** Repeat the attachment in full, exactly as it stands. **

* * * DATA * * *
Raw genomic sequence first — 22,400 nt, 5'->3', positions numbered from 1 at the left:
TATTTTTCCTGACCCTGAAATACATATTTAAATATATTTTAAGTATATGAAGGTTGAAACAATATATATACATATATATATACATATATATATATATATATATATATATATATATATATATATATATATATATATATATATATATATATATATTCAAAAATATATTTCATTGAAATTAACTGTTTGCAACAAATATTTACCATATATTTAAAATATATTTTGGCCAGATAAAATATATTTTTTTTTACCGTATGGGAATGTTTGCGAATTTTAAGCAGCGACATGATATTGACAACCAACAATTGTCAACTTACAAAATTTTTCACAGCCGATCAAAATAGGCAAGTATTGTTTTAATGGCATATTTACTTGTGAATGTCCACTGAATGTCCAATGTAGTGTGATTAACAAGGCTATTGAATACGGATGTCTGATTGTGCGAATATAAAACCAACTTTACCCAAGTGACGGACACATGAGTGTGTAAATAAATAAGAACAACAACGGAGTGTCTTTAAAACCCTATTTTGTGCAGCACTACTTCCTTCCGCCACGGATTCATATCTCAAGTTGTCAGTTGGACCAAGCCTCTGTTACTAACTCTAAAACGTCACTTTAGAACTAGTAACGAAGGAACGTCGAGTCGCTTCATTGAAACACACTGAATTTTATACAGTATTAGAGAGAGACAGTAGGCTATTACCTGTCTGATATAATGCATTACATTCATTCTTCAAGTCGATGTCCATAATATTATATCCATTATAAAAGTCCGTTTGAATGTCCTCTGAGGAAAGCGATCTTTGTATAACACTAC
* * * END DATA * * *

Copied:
Raw genomic sequence first — 22,400 nt, 5'->3', positions numbered from 1 at the left:
TATTTTTCCTGACCCTGAAATACATATTTAAATATATTTTAAGTATATGAAGGTTGAAACAATATATATACATATATATATACATATATATATATATATATATATATATATATATATATATATATATATATATATATATATATATATATATATTCAAAAATATATTTCATTGAAATTAACTGTTTGCAACAAATATTTACCATATATTTAAAATATATTTTGGCCAGATAAAATATATTTTTTTTTACCGTATGGGAATGTTTGCGAATTTTAAGCAGCGACATGATATTGACAACCAACAATTGTCAACTTACAAAATTTTTCACAGCCGATCAAAATAGGCAAGTATTGTTTTAATGGCATATTTACTTGTGAATGTCCACTGAATGTCCAATGTAGTGTGATTAACAAGGCTATTGAATACGGATGTCTGATTGTGCGAATATAAAACCAACTTTACCCAAGTGACGGACACATGAGTGTGTAAATAAATAAGAACAACAACGGAGTGTCTTTAAAACCCTATTTTGTGCAGCACTACTTCCTTCCGCCACGGATTCATATCTCAAGTTGTCAGTTGGACCAAGCCTCTGTTACTAACTCTAAAACGTCACTTTAGAACTAGTAACGAAGGAACGTCGAGTCGCTTCATTGAAACACACTGAATTTTATACAGTATTAGAGAGAGACAGTAGGCTATTACCTGTCTGATATAATGCATTACATTCATTCTTCAAGTCGATGTCCATAATATTATATCCATTATAAAAGTCCGTTTGAATGTCCTCTGAGGAAAGCGATCTTTGTATAACACTAC